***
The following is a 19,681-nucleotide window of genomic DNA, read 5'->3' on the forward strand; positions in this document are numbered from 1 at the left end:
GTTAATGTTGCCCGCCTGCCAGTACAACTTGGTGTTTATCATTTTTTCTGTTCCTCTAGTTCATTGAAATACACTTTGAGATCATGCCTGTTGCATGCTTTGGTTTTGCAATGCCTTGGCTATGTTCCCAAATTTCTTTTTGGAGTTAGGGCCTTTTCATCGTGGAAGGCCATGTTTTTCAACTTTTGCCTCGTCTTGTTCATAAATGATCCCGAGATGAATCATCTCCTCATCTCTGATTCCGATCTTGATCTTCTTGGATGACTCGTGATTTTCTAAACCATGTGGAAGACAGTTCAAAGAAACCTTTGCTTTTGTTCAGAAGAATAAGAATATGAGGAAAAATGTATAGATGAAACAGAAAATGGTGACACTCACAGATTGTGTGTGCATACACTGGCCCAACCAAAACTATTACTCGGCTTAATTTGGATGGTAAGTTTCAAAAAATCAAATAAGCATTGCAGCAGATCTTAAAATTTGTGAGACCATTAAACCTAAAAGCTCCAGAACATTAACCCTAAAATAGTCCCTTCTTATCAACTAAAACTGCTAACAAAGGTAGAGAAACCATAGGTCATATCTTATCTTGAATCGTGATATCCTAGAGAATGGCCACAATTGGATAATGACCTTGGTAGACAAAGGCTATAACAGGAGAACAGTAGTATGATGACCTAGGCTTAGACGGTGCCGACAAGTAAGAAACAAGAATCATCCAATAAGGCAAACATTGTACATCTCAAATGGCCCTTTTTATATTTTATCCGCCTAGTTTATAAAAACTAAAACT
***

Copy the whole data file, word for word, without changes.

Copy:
The following is a 19,681-nucleotide window of genomic DNA, read 5'->3' on the forward strand; positions in this document are numbered from 1 at the left end:
GTTAATGTTGCCCGCCTGCCAGTACAACTTGGTGTTTATCATTTTTTCTGTTCCTCTAGTTCATTGAAATACACTTTGAGATCATGCCTGTTGCATGCTTTGGTTTTGCAATGCCTTGGCTATGTTCCCAAATTTCTTTTTGGAGTTAGGGCCTTTTCATCGTGGAAGGCCATGTTTTTCAACTTTTGCCTCGTCTTGTTCATAAATGATCCCGAGATGAATCATCTCCTCATCTCTGATTCCGATCTTGATCTTCTTGGATGACTCGTGATTTTCTAAACCATGTGGAAGACAGTTCAAAGAAACCTTTGCTTTTGTTCAGAAGAATAAGAATATGAGGAAAAATGTATAGATGAAACAGAAAATGGTGACACTCACAGATTGTGTGTGCATACACTGGCCCAACCAAAACTATTACTCGGCTTAATTTGGATGGTAAGTTTCAAAAAATCAAATAAGCATTGCAGCAGATCTTAAAATTTGTGAGACCATTAAACCTAAAAGCTCCAGAACATTAACCCTAAAATAGTCCCTTCTTATCAACTAAAACTGCTAACAAAGGTAGAGAAACCATAGGTCATATCTTATCTTGAATCGTGATATCCTAGAGAATGGCCACAATTGGATAATGACCTTGGTAGACAAAGGCTATAACAGGAGAACAGTAGTATGATGACCTAGGCTTAGACGGTGCCGACAAGTAAGAAACAAGAATCATCCAATAAGGCAAACATTGTACATCTCAAATGGCCCTTTTTATATTTTATCCGCCTAGTTTATAAAAACTAAAACT